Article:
, especially previous experience of genre-based rules; in the case of documents, this involves closure, portability, structure, metadata, linearity and more.

Designing documents implies playing with documentarity, potentially setting new horizons of expectation. This is especially the case for document graphs, which are document-program hybrids. To use a relevant comparison, multi-page static websites or single-page web applications are not usually called documents, but data science notebooks are often called “computational documents”Computational documents (also called notebooks) are texts containing code and its output, which the reader can modify by editing the code. They are used mostly in data science.
; the decisive factor here is linearity, which compounds the effect of the other factors that increase documentarity (such as structure and metadata). Cosma’s cosmoscopes are more portable than notebooks but they are non-linear and have no obvious starting point; so their documentarity is arguably lower and the design task could be viewed as to increase it. But if we now consider a cosmoscope as a docemeLund, « Documentation in a complementary perspective », 2004 ; Lund, « Building a discipline, creating a profession », 2007.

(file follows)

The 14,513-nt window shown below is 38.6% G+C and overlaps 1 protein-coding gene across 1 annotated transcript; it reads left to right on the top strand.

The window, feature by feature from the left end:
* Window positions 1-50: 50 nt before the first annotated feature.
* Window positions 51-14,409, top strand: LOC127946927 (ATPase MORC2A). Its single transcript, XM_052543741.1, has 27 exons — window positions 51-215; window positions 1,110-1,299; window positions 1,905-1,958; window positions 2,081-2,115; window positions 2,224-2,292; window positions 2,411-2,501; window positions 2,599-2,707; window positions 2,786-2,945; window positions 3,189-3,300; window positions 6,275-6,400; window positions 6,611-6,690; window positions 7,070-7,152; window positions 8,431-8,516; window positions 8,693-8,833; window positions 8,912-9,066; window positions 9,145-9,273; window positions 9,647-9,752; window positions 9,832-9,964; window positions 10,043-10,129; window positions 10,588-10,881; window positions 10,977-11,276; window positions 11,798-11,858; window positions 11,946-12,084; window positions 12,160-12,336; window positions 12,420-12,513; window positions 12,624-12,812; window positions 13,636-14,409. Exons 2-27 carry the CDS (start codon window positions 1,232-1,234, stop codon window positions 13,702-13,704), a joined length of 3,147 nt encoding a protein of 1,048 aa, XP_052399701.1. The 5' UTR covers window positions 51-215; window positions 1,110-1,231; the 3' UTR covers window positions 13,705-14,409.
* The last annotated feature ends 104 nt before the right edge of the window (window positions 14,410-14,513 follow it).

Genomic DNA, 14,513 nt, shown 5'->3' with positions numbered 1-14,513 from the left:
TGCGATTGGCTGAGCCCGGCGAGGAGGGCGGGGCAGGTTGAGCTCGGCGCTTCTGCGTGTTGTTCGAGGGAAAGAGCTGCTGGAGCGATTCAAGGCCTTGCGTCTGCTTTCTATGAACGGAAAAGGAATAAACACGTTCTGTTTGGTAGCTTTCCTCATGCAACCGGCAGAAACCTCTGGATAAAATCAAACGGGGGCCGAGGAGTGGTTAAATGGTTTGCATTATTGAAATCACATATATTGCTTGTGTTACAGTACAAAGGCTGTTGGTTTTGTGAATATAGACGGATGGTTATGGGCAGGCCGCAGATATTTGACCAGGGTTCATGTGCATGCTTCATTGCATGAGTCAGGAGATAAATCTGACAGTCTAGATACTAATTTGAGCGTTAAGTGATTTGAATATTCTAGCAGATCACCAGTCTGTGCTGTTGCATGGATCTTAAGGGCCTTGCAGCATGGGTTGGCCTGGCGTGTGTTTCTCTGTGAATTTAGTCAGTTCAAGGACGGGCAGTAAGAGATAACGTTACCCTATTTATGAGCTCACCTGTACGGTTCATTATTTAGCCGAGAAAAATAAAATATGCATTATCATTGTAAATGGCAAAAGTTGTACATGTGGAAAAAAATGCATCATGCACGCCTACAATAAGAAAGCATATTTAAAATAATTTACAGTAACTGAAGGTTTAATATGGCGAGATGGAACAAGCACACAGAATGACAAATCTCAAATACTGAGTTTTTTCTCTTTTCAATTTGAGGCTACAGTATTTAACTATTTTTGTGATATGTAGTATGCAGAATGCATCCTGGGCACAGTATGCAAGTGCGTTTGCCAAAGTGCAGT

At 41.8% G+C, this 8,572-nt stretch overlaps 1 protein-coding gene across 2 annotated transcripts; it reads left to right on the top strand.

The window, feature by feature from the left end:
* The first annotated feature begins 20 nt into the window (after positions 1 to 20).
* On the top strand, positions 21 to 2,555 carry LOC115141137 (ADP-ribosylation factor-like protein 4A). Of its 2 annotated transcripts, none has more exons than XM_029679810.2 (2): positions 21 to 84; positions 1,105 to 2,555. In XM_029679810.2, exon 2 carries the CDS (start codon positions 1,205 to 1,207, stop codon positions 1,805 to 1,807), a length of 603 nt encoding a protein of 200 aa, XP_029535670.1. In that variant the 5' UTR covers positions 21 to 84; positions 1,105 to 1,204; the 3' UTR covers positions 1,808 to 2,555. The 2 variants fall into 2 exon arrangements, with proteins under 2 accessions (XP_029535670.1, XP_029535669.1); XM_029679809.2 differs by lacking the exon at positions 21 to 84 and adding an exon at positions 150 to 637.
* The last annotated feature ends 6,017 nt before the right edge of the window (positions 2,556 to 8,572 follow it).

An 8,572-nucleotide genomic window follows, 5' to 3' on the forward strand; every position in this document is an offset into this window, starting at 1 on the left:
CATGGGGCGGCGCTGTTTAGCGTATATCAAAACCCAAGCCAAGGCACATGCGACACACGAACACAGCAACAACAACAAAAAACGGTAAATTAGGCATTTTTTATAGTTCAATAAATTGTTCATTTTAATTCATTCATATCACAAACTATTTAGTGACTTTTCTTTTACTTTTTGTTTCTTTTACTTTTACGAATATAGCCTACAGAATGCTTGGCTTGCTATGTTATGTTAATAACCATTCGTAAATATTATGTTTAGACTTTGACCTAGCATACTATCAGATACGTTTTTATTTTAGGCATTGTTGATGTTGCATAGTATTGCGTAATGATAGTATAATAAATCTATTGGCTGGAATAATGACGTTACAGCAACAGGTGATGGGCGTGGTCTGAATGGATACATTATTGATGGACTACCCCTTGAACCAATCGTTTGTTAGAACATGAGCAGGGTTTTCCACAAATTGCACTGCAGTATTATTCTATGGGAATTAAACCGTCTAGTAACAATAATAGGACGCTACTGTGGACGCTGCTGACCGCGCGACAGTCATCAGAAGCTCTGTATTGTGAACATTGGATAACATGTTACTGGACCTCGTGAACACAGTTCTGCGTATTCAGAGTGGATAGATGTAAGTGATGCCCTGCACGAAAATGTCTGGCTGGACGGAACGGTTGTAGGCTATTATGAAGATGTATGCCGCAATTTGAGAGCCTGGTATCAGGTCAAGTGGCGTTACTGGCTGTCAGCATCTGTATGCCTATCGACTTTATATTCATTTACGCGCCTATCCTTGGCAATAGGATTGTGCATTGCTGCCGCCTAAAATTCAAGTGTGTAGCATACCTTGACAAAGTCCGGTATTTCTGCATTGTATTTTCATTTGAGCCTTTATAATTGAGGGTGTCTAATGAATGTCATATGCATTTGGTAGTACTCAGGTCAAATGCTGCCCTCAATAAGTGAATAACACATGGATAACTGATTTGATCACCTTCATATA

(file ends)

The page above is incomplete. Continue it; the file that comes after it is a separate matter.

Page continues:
, meaning something than can be either a standalone document or a fragment embedded in another document, then the challenge would be to enable both the increase and decrease of documentarity depending on the needs.

At the heart of document graphs is linking. This is a complex operation, the design of which requires detailed conceptualization. Here, document theory and knowledge organization offer useful tools (emphasized with italics in the following sentences). Linking can be defined as a multi-purpose knowledge organization process: it can be used to classify, index, give attribution and compose ideas. Linking can be made during writing, in which case it belongs to textualization, or after, in which case it belongs to documentarization. Linking belongs to external documentarization from the perspective of individual records but internal documentarization from the perspective of the document graph. And linking enables composition because it builds the graph, but also fragmentation because it provides the basis for extracting link contexts. This analysis provides important design guidance: it emphasizes the need for organization and ideation features (such as link types and link suggestions) rather than features based on graph theory (such as clustering or traversal).

This exploratory work suggests that document design and document theory should be associated more often. They benefit each other: theory orients action, while practice strengthens concepts. In particular, we believe documentarity can be a bridge between the two fields, with diagrams such as fig. 1 to start actionable discussions.

Figure 1 – A relational model for document design based on document theory